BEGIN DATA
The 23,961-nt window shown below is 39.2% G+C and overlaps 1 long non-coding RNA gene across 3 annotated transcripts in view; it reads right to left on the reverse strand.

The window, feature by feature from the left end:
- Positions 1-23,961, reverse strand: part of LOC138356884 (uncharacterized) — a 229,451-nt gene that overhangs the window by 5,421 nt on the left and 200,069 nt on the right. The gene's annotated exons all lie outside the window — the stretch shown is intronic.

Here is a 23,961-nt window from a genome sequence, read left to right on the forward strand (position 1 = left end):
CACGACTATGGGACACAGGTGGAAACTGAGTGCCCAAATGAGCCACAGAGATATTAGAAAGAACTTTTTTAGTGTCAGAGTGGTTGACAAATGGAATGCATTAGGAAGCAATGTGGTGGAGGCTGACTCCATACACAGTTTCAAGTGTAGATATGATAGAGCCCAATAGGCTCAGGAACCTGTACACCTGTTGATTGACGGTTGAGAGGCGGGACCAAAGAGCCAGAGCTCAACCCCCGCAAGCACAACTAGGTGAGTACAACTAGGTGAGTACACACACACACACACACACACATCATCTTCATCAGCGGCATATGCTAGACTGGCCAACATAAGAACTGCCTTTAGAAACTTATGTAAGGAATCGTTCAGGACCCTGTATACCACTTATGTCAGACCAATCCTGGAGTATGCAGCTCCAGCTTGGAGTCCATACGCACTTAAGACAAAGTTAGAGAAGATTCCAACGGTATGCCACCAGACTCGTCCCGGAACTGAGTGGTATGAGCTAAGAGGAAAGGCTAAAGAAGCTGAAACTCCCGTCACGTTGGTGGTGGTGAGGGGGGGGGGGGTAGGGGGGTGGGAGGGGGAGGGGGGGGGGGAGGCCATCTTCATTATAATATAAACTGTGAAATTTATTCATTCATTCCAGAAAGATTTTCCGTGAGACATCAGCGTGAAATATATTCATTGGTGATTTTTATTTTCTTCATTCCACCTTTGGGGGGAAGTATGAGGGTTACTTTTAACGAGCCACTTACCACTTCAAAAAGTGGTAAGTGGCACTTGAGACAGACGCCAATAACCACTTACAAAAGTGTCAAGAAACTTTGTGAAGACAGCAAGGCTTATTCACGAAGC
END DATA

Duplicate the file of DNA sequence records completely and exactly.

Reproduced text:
The 23,961-nt window shown below is 39.2% G+C and overlaps 1 long non-coding RNA gene across 3 annotated transcripts in view; it reads right to left on the reverse strand.

The window, feature by feature from the left end:
- Positions 1-23,961, reverse strand: part of LOC138356884 (uncharacterized) — a 229,451-nt gene that overhangs the window by 5,421 nt on the left and 200,069 nt on the right. The gene's annotated exons all lie outside the window — the stretch shown is intronic.

Here is a 23,961-nt window from a genome sequence, read left to right on the forward strand (position 1 = left end):
CACGACTATGGGACACAGGTGGAAACTGAGTGCCCAAATGAGCCACAGAGATATTAGAAAGAACTTTTTTAGTGTCAGAGTGGTTGACAAATGGAATGCATTAGGAAGCAATGTGGTGGAGGCTGACTCCATACACAGTTTCAAGTGTAGATATGATAGAGCCCAATAGGCTCAGGAACCTGTACACCTGTTGATTGACGGTTGAGAGGCGGGACCAAAGAGCCAGAGCTCAACCCCCGCAAGCACAACTAGGTGAGTACAACTAGGTGAGTACACACACACACACACACACACATCATCTTCATCAGCGGCATATGCTAGACTGGCCAACATAAGAACTGCCTTTAGAAACTTATGTAAGGAATCGTTCAGGACCCTGTATACCACTTATGTCAGACCAATCCTGGAGTATGCAGCTCCAGCTTGGAGTCCATACGCACTTAAGACAAAGTTAGAGAAGATTCCAACGGTATGCCACCAGACTCGTCCCGGAACTGAGTGGTATGAGCTAAGAGGAAAGGCTAAAGAAGCTGAAACTCCCGTCACGTTGGTGGTGGTGAGGGGGGGGGGGGTAGGGGGGTGGGAGGGGGAGGGGGGGGGGGAGGCCATCTTCATTATAATATAAACTGTGAAATTTATTCATTCATTCCAGAAAGATTTTCCGTGAGACATCAGCGTGAAATATATTCATTGGTGATTTTTATTTTCTTCATTCCACCTTTGGGGGGAAGTATGAGGGTTACTTTTAACGAGCCACTTACCACTTCAAAAAGTGGTAAGTGGCACTTGAGACAGACGCCAATAACCACTTACAAAAGTGTCAAGAAACTTTGTGAAGACAGCAAGGCTTATTCACGAAGC